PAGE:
Today, I read an article titled ‘LinkedIn may be the nerdiest social network — but its strategy is working‘ on Moneycontrol website. The article cited how the number of users (200 million new users in last three years) and revenue of the company has been rising. It also states that the acquisition by Microsoft is a big win. The $10 billion revenue is highlighted as another big win ( it doubled in previous three years).
All of this, put together is considered a success story. But in reality, the analysis should be focused on LinkedIn’s success in achieving its mission and vision. So, let’s examine that.
When I referred the LinkedIn website, I found these two statements.
Is LinkedIn Fulfilling Its Vision?
“Creating economic opportunities” is closely intertwined with the job posting, application and selection process facilitated by the LinkedIn platform. So, I searched for some LinkedIn hiring stats. I found some data from 2015, but that would be irrelevant in 2021 (thanks to drastic shift in industry demands, COVID and LinkedIn’s user growth). LinkedIn’s recent blog post from 2020 on the jobs issue must’ve provided some concrete numbers. But, it doesn’t. The blog post talks about open jobs, skill acquisition, improving virtual interview skills, discovery of hiring managers and other features like ‘hiring’ or ‘open to work’ photo frames. Unlike its 2015 Hiring Statistics Report, the blog post is silent on number of people who made a transition through LinkedIn.
An Estimation Of The Number Of People Hired On LinkedIn
However, I found another data point that could help me find the approximate number of people hired through LinkedIn. The company says that three people are hired every minute on LinkedIn.
That amounts to 24x60x3 =4320 hires per day. Assuming that people get hired during weekends as well, the company would probably be helping 1.6 million people get hired every year. That sounds like an impressive number, but we should not be misled by this data point. We must compare this with the number of people on LinkedIn who are looking for jobs.
As per LinkedIn’s 2015 hiring statistics report, 30% of the workforce is usually hunting for a job.
Let’s assume that the number is the same in 2021 as well. That would amount to 740×0.3= 222 million active job seekers. Even if this number is 100% higher than the actual numbers, around 111 million people on LinkedIn would probably be looking for a job. So, LinkedIn is helping less than 1 percent of the job seekers to land a job. That explains why LinkedIn is going in the direction of empowering job seekers through skills, rather than focusing on ‘getting the job’.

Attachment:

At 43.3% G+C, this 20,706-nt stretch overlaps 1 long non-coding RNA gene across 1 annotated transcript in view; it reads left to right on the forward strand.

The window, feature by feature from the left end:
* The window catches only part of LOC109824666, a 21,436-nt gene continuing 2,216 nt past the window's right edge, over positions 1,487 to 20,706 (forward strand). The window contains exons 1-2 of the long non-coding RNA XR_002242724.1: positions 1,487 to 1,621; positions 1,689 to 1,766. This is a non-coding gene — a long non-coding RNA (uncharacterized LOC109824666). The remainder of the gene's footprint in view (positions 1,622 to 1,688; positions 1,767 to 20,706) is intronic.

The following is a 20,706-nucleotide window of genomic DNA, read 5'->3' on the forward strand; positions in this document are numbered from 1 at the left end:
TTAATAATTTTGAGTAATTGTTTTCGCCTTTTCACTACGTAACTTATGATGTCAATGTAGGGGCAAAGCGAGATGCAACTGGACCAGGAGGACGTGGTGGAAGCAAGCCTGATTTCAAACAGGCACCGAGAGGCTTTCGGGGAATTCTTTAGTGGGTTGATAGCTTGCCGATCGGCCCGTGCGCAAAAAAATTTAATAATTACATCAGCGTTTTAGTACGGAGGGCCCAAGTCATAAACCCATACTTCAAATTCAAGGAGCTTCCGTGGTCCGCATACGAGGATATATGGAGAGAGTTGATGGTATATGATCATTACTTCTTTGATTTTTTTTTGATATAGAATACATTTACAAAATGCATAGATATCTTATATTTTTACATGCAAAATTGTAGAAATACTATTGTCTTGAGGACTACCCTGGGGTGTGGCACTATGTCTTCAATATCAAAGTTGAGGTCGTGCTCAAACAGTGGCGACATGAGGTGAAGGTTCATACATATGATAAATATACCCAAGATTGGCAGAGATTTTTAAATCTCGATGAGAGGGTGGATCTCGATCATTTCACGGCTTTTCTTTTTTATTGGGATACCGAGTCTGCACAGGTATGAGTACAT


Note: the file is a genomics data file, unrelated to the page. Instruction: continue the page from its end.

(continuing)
Is LinkedIn Solving For Job Seeker’s Pain Points?
One can’t fully blame LinkedIn for this huge mismatch between demand and supply. The quality of people seeking the job might be poor. Or, the economic scenario in different countries might have led to a job squeeze. However, there are certain aspects of the job posting and job application features on the site that are contributing partly to the low hiring trends.
Let me list a few pain points faced by job seekers in general
- Job seekers don’t know if the recruiter has seen their application
- The job seeker is not aware whether he/she was rejected
- The job seeker does not know why he/she was rejected by the hiring manager
Currently, LinkedIn is not solving for any of these three key pain points. It does a good job telling where an applicant stands with respect to the competition (Top 10% or Top X %). Even the premium users don’t know whether their application was seen or not. Again, several factors might be at play.
Sometimes, more than 1000 people apply for a single job posting. In such cases, it is impractical for the hiring manager to go through and analyse all these applications. No matter what the situation is, the job seeker must get closure. LinkedIn must solve the first pain point and then look into the other two problems.
Is LinkedIn Fulfilling Its Vision?
Now let’s look at LinkedIn’s mission. “Connect the world’s professionals to make them more productive and successful.” Of course, the ‘Daily Rundown’ offers some useful Gyan. ‘People you may know’ feature helps me connect with colleagues and college mates. And the job/ work related content created by LinkedIn is useful. LinkedIn Learning has good content that can help professionals acquire skills. But all of that is accessible to premium users only.
The LinkedIn timeline, probably the most important and frequently used feature on the platform, is seriously messed up. I rarely see any content relevant to my job on my timeline. You can blame me for connecting with wrong people or being in the wrong industry. But, this pain point remains. I have no clue as to how I can leverage LinkedIn to be ‘more productive and successful.’
Even the so called thought leaders often share vague Gyan or personal updates on their LinkedIn profiles. I just scrolled by feed and found a post about how a sales VP found inspiration from a poor 70 year old lady who sold candies outside a hotel. The post might be written out of real empathy or inspiration. But how does that improve my professional life? This could have been a Tweet or Facebook post. The bottomline is, content on LinkedIn is moving farther away from the intended ‘mission’.
There is huge scope for improving ‘People you may know’ feature as well. Rather than suggesting folks from my company or college, LinkedIn can connect me with companies that are hiring. The user can be given more agency in filtering out potential people with whom he/she can network with. This feature should be closely tied to the ‘get hired’ vision of LinkedIn.
In my opinion, LinkedIn is not making drastic progress towards achieving its vision and mission. It might be acquiring customers, increasing revenue and growing. But it is turning out to be a typical social media platform that is focused on content, advertisements and eye-catching chatter.